Students were given “two 30-minute writing prompts that asked them to persuade, explain, or convey experiences,” reports Education Week.

At the 8th grade level, for example, one exercise called “Lost Island” asked students to imagine they had arrived on a remote island and listen to an audio file that included nature sounds and lines of a journal read aloud. Students then were required to write personal stories that chronicled an experience they would have had on the island, had they been there.

To reach “advanced” on the exam, students told well-organized stories with strong details, precise word choices, and varied sentences, according to the NAEP report. Students at the “basic” level would use some detail in their stories, but organization was “loose,” sentence structure unvaried, and word choice limited.

Students who were required by teachers to use computers more often to write and edit assignments performed better on the test, NAEP reported. Most students used spell check, but only 20 percent used the cut and paste functions on the laptops.

Girls did much better than boys. The racial breakdown was . . . The usual. I’ll just note that Asian-American students, many of whom speak English as a second language, outscored whites.

 

Chalkboards, pencils, e-readers

We’ve come a long way since the chalkboard replaced the laptop slate board in 1801..

Barbie gets her 'geek chic' on

Thanks to a campaign by female computer professionals, Barbie will be a computer engineer, reports the Wall Street Journal. “Please help us in getting Barbie to get her Geek on!” came the appeal from the blog GeekGirlCamp.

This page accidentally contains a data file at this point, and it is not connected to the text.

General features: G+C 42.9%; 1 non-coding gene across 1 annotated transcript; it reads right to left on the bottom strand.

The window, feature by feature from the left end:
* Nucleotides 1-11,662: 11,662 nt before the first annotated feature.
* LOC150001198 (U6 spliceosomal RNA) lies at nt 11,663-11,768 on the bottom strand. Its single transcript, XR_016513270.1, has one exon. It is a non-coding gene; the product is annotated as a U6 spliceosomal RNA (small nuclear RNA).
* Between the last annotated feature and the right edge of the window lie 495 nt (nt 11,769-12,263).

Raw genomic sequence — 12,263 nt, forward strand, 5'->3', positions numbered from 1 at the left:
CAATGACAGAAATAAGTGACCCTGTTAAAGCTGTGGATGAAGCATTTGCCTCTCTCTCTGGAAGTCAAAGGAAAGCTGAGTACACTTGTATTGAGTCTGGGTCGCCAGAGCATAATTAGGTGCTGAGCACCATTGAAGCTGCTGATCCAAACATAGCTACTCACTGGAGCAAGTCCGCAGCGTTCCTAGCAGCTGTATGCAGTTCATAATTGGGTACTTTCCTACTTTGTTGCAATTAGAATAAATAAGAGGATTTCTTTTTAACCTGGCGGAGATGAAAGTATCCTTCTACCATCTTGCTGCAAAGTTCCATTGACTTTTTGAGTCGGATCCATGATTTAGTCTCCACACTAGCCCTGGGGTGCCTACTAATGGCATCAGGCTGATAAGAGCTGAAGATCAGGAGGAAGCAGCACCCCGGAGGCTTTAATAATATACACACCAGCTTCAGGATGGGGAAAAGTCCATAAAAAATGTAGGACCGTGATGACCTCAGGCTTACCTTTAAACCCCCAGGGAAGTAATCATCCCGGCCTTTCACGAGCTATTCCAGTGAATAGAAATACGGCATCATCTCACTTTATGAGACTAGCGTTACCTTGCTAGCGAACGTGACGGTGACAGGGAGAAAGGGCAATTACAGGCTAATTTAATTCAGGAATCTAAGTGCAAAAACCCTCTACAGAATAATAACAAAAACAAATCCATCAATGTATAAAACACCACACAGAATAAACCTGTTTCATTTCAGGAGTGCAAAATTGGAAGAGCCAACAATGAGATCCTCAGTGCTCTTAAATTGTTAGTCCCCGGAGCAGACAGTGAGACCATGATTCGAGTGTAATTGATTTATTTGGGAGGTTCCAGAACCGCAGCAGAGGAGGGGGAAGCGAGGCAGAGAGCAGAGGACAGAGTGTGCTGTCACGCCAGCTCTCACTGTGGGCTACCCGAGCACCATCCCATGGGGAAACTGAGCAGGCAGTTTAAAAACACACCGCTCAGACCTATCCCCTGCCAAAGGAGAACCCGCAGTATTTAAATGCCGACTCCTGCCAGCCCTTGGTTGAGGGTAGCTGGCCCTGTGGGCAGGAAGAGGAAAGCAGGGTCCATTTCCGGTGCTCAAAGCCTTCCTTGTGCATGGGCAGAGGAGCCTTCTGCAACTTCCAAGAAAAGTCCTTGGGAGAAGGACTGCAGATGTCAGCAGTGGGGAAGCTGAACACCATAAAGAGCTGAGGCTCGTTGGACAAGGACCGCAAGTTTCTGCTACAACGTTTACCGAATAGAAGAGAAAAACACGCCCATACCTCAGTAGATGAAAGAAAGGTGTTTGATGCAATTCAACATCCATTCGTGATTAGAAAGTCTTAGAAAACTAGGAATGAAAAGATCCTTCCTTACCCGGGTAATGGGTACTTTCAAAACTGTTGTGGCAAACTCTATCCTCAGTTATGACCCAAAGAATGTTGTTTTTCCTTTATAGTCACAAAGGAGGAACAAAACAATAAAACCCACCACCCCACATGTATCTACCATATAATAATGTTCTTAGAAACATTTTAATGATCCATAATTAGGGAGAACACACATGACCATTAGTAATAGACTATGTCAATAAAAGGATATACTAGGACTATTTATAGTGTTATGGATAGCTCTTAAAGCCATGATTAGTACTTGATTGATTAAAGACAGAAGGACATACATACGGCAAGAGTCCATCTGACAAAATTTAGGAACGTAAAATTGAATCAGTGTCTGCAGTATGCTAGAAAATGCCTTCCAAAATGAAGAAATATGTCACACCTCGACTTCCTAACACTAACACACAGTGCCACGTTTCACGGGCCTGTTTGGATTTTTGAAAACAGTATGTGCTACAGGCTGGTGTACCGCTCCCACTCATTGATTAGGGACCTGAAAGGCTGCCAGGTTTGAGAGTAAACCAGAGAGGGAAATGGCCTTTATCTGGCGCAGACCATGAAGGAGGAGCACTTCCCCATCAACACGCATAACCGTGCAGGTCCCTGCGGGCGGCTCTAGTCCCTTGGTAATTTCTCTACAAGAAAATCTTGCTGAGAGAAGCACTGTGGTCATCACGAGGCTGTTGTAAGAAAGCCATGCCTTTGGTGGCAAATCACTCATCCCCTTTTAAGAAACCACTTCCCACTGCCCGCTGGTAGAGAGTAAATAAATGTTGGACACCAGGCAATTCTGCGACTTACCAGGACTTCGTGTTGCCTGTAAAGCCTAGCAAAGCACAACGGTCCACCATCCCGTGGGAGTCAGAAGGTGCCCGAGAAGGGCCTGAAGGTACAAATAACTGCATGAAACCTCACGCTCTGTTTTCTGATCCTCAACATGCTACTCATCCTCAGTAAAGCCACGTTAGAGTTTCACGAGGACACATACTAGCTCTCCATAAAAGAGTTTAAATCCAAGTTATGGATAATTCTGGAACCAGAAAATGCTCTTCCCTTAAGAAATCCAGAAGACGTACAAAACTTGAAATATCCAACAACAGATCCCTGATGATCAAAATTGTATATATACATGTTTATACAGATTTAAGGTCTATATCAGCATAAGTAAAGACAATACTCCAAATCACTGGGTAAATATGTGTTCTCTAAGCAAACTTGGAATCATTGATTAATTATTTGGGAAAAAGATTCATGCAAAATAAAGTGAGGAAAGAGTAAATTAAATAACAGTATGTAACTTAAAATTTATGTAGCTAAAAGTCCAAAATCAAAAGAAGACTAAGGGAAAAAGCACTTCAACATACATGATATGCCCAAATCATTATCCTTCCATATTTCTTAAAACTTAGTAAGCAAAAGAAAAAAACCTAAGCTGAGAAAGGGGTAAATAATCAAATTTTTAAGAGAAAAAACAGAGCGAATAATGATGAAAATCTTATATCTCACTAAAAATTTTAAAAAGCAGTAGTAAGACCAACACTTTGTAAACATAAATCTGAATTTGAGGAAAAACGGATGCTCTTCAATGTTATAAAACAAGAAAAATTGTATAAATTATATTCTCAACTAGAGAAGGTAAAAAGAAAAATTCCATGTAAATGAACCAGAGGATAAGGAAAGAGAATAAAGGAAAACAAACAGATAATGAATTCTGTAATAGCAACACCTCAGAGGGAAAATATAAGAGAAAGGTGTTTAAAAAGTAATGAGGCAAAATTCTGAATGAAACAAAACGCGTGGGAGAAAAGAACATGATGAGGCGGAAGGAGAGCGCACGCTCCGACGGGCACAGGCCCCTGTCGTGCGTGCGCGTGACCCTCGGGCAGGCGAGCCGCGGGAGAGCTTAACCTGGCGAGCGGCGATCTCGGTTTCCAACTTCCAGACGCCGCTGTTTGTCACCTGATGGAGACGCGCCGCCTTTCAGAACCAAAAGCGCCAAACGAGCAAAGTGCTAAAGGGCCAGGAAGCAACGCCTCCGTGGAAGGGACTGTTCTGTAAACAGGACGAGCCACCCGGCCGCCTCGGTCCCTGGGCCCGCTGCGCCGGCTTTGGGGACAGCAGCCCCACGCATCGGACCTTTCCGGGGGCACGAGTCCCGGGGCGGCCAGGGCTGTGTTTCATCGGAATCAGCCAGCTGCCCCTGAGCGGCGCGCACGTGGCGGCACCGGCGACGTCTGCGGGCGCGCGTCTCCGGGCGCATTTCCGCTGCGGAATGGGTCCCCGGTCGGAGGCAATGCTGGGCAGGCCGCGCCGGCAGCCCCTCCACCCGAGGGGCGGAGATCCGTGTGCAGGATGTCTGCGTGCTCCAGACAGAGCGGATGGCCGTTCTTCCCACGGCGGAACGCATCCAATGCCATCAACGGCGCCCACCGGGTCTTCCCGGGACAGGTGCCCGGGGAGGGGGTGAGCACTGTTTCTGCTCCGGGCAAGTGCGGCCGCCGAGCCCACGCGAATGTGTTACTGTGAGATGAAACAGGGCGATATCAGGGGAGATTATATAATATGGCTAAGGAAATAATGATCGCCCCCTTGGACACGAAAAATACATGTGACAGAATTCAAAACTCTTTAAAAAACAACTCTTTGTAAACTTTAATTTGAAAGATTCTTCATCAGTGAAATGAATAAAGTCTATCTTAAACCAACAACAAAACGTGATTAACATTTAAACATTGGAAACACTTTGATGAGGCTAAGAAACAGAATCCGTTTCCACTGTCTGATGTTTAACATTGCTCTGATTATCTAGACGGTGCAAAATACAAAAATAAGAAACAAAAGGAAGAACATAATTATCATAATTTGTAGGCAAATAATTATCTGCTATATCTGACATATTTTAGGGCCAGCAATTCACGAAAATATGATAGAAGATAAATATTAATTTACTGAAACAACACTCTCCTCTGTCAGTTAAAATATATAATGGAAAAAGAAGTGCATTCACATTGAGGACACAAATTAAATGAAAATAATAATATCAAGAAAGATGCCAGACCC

Mattel gave visitors to Barbie’s site a choice of careers for the job-hopping doll:  architect, anchorwoman, computer engineer, environmentalist or surgeon. More than 600,000 votes were cast during a four-week period this past winter.  Girls overwhelmingly wanted to see Barbie as an anchorwoman. But then female computer engineers “launched a viral campaign on the Internet to get out the vote and ensure Barbie would join their ranks,” the Journal reports.

The former fashion model, stewardess, dentist, astronaut, rock star and presidential candidate is going high-tech.

The result is a ponytailed doll in black leggings and a top decorated in binary code that spells Barbie, and lots of pink accessories—geek-chic glasses, Bluetooth headset and shoes.

Fewer women are majoring in computer science: In 2008, women received 18% of computer science degrees, down from 37% in 1985.  So women in the field are eager to encourage girls to consider computer careers.

After learning about the election from the National Academy of Engineers, Erin Fitzgerald, a science and technology fellow in the U.S. Department of Defense, helped get out the vote. “There is a perception that an interest in math, science and computers means being socially awkward and boring and sacrificing the opportunity to be creative and fun,” she says.

When Mattel asked women computer scientists how to design the new Barbie, they replied: ” ‘Make us look cool and hip.’ ‘Don’t put us in lab coats.’ ‘Don’t make us look like nerds.’ ”

The prototype was displayed at the International Toy Fair in New York Feb. 11.

Veronica Belmont, a San Francisco resident who has an online-technology video show and who says she snubbed Barbie as a girl in favor of toys she could take apart and reassemble, thought Barbie’s sparkly leggings and pink accessories “were over the top.”

“I found the pink condescending,” Ms. Belmont says, “but if it will get little girls’ attention and get them to play with computers, it’s a good start.”

Mattel says Computer Engineer Barbie — and News Anchor Barbie — will be in stores in the fall.

Episcopal Priest Barbie (via Instapundit) is not a Mattel-designed doll.

An iPad for preschoolers

Fisher-Price will sell an iPad for the Preschool Set, reports New York Times’ Bit Blog.

The iXL is a tablet-style electronic device that opens like a book. It is Mac and PC compatible.

It has fat, colorful icons on the right side and buttons and a speaker on the other side. As you might expect, there are apps for the new product: Story Book, Game Player, Note Book, Art Studio, Music Player and Photo Album software.

And, my goodness, this puppy even has a touch-screen.

The iXL will sell for $79.99. I wonder how it stands up to spilled grape juice, Play-Doh crumbs and drool.